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Orbital Symmetry Controlled Reactions

  1. Nov 26, 2007 #1
    1. The problem statement, all variables and given/known data
    http://avogadro.chem.iastate.edu/CHEM332/332Fall06Exam5Key.pdf
    Please go to page 5.

    2. Relevant equations
    No equations, just concepts.

    3. The attempt at a solution
    I tried the first problem (A), and got the solution wrong. I thought I'd check the concepts before attempting any other problem and checking the solution.
    I thought that it was photochemically allowed, not thermally because from what I understood, an odd number of double bonds in the initial reactant and a trans product indicated a conrotatory ring closure using light. Obviously, I was wrong.

    Could you please explain how I should solve this and similar problems?

    Thank you.
     
    Last edited: Nov 26, 2007
  2. jcsd
  3. Nov 27, 2007 #2

    chemisttree

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  4. Nov 27, 2007 #3
    I am sorry, I still don't have a clear understanding of what I should do. Could you please tell me how you would reason for just the 1st problem? Thank you!
     
  5. Nov 27, 2007 #4

    chemisttree

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    Do you understand that it is a 4+2 cycloaddition?
     
  6. Nov 27, 2007 #5
    Yes, the way I do it (correct me if I am wrong) is to count around the new sigma bond. The "1" would be the carbon attached to CO2Et, and "2" the other side of the double bond where the new sigma bond will be (hence the "2"), while the "4" comes from counting from the other side ("1" being the carbon to the right of the molecule). It is a cycloaddition because we have 2 double bonds forming a single bond. We have 2 less double bonds, and 2 new single bonds.

    What I don't understand is why it is thermally allowed and suprafacial on alkene and diene.
     
  7. Nov 27, 2007 #6

    chemisttree

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    The numbers "2" and "4" come from the number of electrons in the interacting system. You should not count carbons.... It means that a 2-electron system (isolated alkene) is interacting with a 4-electron system (conjugated diene), thus a 4+2 cycloaddition.

    Do you know what the terms 'suprafacial' and 'antarafacial' mean?
     
  8. Nov 27, 2007 #7
    I understand now, I was thinking of sigmatropic rearrangements. It is like a Diels-Alder reaction then?

    Suprafacial is when we have bonding of lobes of the same sign, while antarafacial has bonding of lobes of the same side as well as bonding of lobes of opposite signs.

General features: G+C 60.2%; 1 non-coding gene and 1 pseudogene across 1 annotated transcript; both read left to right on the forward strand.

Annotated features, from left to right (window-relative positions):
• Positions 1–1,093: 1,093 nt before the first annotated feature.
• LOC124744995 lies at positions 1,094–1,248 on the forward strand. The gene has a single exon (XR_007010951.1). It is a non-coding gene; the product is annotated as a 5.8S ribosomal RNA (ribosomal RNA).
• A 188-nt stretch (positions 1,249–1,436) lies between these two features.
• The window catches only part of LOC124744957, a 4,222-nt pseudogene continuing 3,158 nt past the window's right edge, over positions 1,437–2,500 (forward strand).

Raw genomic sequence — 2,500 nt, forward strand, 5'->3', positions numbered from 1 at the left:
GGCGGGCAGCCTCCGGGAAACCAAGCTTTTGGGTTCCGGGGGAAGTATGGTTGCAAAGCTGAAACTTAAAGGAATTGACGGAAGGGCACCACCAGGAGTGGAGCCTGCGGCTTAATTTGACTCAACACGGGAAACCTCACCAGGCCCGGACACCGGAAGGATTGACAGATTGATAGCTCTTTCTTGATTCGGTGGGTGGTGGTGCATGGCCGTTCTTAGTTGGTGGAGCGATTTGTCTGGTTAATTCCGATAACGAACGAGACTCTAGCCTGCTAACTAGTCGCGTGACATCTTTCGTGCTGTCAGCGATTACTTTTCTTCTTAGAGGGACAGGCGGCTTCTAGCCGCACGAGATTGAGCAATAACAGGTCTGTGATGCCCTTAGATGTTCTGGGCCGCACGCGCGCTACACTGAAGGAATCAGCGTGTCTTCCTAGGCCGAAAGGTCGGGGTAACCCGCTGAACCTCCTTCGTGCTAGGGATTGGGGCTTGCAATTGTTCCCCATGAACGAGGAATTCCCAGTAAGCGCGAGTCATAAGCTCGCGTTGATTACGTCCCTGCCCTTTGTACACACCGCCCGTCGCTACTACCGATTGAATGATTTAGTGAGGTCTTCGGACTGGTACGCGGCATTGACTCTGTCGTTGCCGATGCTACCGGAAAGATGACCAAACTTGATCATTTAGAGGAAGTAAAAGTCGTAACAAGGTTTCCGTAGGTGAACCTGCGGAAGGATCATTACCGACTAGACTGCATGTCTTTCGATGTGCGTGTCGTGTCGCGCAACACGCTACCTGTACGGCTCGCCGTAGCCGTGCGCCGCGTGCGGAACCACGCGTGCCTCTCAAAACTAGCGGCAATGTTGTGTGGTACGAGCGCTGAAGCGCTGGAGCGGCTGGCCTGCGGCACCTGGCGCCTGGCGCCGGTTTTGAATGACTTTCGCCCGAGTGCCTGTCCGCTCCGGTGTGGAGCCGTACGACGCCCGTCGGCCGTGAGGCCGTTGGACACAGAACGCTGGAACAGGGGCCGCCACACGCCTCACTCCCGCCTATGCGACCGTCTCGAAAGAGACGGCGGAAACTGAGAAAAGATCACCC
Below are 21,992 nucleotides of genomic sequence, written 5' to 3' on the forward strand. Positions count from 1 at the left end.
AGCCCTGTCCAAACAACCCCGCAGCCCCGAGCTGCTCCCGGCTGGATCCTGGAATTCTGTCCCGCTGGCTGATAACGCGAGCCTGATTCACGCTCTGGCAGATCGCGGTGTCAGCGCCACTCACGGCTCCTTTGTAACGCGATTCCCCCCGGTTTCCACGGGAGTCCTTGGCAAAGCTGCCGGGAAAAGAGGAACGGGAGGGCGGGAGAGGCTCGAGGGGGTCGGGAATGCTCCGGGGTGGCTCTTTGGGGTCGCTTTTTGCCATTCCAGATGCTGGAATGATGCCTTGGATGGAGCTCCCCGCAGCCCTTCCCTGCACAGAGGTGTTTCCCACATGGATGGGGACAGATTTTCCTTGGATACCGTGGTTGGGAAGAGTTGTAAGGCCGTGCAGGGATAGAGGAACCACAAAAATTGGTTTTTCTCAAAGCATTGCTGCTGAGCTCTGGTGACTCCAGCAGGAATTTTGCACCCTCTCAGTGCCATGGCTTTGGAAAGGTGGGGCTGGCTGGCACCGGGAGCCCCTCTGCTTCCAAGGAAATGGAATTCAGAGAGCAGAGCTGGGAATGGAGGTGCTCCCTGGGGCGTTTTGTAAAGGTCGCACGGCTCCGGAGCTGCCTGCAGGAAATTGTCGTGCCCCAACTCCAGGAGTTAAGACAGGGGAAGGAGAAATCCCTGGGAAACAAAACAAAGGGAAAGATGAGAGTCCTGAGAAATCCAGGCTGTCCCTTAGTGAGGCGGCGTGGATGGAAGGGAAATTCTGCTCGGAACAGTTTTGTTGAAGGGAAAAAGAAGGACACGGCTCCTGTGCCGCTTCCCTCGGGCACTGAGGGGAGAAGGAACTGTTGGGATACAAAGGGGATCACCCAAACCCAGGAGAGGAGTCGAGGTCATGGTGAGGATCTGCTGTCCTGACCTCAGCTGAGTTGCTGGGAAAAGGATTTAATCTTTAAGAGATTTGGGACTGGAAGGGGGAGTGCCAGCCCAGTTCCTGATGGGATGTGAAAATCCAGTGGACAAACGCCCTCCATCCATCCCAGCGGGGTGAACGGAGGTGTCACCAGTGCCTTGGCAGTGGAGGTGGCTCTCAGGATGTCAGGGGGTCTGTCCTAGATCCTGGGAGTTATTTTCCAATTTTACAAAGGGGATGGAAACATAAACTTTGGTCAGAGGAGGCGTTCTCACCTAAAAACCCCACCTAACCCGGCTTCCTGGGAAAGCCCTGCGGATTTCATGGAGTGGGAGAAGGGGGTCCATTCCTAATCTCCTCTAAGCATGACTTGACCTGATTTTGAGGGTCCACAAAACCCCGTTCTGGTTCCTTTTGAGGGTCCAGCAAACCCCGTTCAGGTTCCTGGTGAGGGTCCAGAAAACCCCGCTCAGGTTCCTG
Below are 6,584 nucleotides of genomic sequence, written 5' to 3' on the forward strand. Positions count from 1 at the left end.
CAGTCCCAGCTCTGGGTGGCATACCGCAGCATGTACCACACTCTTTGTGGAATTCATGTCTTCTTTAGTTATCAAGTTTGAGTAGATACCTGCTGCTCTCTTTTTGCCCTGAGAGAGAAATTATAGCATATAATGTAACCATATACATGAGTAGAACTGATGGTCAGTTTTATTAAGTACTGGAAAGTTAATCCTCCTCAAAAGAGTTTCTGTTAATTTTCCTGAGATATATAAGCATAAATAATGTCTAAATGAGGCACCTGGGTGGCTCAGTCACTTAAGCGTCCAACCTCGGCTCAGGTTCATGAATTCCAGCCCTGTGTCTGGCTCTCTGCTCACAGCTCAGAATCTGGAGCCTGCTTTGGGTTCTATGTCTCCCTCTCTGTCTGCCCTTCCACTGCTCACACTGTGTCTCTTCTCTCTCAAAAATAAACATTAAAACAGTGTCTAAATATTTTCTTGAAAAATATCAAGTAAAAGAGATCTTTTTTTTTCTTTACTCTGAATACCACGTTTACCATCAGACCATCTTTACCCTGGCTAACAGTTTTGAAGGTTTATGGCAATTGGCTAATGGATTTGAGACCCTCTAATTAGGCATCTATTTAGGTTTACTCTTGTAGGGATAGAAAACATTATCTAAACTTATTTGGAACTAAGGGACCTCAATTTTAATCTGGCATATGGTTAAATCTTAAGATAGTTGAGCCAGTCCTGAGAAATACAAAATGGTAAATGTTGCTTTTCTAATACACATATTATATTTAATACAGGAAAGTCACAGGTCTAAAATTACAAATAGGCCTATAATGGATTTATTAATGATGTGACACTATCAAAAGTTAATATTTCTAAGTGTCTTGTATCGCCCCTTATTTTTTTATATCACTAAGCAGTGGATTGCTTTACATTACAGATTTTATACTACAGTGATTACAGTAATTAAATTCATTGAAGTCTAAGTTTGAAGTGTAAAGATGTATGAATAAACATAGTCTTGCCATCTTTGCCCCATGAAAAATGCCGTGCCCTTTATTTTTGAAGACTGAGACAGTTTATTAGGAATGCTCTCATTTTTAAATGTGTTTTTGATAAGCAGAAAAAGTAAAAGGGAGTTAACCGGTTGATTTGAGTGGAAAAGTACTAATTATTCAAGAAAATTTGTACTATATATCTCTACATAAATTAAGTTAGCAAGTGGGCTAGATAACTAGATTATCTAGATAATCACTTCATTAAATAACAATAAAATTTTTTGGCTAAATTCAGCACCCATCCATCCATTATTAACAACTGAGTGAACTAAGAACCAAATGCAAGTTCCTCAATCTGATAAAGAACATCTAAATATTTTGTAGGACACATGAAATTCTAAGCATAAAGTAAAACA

Do we have to draw the orbitals in order to know which applies to the problem?
     
  9. Nov 27, 2007 #8

    chemisttree

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    This is a Diels-Alder reaction. Rethink your definition of suprafacial. It doesn't refer to the sign of lobes. Also rethink what 'antarafacial' means. It would be helpful if you would revisit the link I provided and carefully read the whole thing.
     
  10. Nov 27, 2007 #9
    I did, but combined with the lecture, I got really confused and the prof. is not helpful at all.

    Here's a pattern I derived from all the related notes/websites/exams I read:

    In an electrocyclic addition:
    Even double bonds with trans product = thermal + conrotatory
    cis product = photochemical + disrotatory
    Odd double bonds with trans product = photochemical + conrotatory
    cis product = thermal + disrotatory

    Cycloaddition reaction:
    Even double bonds with trans product = photochem. + suprafacial
    cis product = thermal + antarafacial
    Odd double bonds with cis product = photochemical + antarafacial
    trans product = thermal + supra.

    Sigmatropic:
    Even double bonds with trans product - heat/conrotatory
    cis product - thermal/disrotatory
    Odd double bonds with trans product - photochem. + conrotatory
    cis product - thermal - disrotatory

    Does this sound correct? I will not learn this by heart even if it is correct, I will most likely find diene and triene example, but I just want to know if I am on the right path.

    Thanks!
     
  11. Nov 27, 2007 #10

    chemisttree

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    I'm confused as to why you are grouping these reactions as you have them. A cycloaddition is a type of electrocyclic reaction. Sigmatropic reactions are isomerizations. The same principles apply to all of these reactions if you understand the principles. It is best to understand the principles first and the types of reactions (a distant) second.
     
  12. Nov 27, 2007 #11
    This is how they were broken down in the lecture... I will go back and try to get the principle down first.
     
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